We hunt for many reasons – to be with family and friends, to spend time with nature, to provide meat for the table, and because it is fun. That last reason should not be overlooked when introducing a new deer hunter to this wonderful pastime, especially when that new hunter is a youth. Families Afield programs have removed barriers for more than 1 million new hunters to go afield since 2006. That is important for the future of hunting, and a great way to ensure these new hunters remain in the fold is to make it fun for them.
I have a young daughter who went on her first hunt with me when she was 2 years old. In November 2008, being securely bundled in a chest pack, Katie participated in a bear drive. I wasn’t carrying my rifle, and our crew did not shoot a bear that morning, but there’s no denying we were both an integral part of the hunt – me as a driver and Katie as a future hunter.
Katie has been on numerous hunts with me since that day.
Opening day of spring gobbler – check.
Opening day of archery – check.
Opening day of fall turkey – check.
Opening day of bear – check.
Opening day of rifle season – check.
I firmly believe if you want someone to understand and enjoy the outdoors, then you take them hunting and teach them about wildlife and wild places. Katie has spent more days in the woods with me than I can count, and every time it’s because she wanted to go, and in most cases was asking (occasionally almost begging) to go. And she likes to go because we have fun in the woods.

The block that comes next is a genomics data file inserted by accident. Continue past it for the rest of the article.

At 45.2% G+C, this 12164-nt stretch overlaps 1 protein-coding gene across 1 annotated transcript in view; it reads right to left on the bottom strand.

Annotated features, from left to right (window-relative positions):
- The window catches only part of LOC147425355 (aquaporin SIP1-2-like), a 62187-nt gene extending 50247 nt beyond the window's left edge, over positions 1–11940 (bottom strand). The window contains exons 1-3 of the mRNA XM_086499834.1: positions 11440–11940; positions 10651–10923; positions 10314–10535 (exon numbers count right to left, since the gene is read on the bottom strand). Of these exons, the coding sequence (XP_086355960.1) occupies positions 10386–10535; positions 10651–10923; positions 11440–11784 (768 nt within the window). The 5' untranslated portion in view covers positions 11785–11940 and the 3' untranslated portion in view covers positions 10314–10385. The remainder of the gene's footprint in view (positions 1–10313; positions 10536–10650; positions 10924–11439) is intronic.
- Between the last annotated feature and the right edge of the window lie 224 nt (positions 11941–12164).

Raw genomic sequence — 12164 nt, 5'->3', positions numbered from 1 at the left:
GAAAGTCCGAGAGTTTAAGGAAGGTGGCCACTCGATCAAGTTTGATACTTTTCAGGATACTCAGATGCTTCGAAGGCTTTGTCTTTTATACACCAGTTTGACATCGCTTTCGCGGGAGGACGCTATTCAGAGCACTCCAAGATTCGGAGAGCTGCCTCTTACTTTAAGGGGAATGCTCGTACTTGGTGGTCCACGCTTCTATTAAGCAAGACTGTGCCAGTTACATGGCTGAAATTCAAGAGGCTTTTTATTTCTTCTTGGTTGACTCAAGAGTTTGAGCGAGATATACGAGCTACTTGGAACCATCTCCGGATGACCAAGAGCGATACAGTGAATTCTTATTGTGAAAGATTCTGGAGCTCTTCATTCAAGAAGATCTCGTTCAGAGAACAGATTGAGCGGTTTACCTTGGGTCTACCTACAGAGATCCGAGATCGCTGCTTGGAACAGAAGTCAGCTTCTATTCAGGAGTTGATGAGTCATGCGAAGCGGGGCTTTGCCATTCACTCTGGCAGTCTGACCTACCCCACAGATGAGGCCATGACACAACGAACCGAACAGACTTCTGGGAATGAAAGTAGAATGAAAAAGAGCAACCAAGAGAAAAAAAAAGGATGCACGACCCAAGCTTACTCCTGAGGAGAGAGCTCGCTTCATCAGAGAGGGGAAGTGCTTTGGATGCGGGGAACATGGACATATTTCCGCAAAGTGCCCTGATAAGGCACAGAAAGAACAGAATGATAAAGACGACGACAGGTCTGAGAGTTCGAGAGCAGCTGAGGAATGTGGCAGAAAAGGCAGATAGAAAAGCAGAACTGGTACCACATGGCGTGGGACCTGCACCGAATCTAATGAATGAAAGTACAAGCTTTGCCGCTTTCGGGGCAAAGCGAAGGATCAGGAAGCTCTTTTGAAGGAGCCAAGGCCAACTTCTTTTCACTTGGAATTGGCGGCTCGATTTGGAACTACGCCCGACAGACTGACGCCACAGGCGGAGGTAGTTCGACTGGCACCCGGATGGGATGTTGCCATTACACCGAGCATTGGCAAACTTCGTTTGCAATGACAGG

We have a great relationship, and I wouldn’t trade Katie for everything in the world. However, I have several serious hunting friends who are great fathers whose kids care almost nothing about going to the woods with them. Given that I am not the brightest guy around, but I am so thankful my daughter wants to hunt with me as much as she does, I figured I’d better find out exactly what we did to make it enjoyable so she wants to keep going.
So I simply asked her why she likes to go and she said, “Because it is fun.” I smiled and then asked her why it was fun, and I’m guessing many will be amazed by her answers.
She didn’t say “because we always shoot something.” She’s been by my side when I’ve shot a bear and some deer, but those hunts are by far the exception to the norm.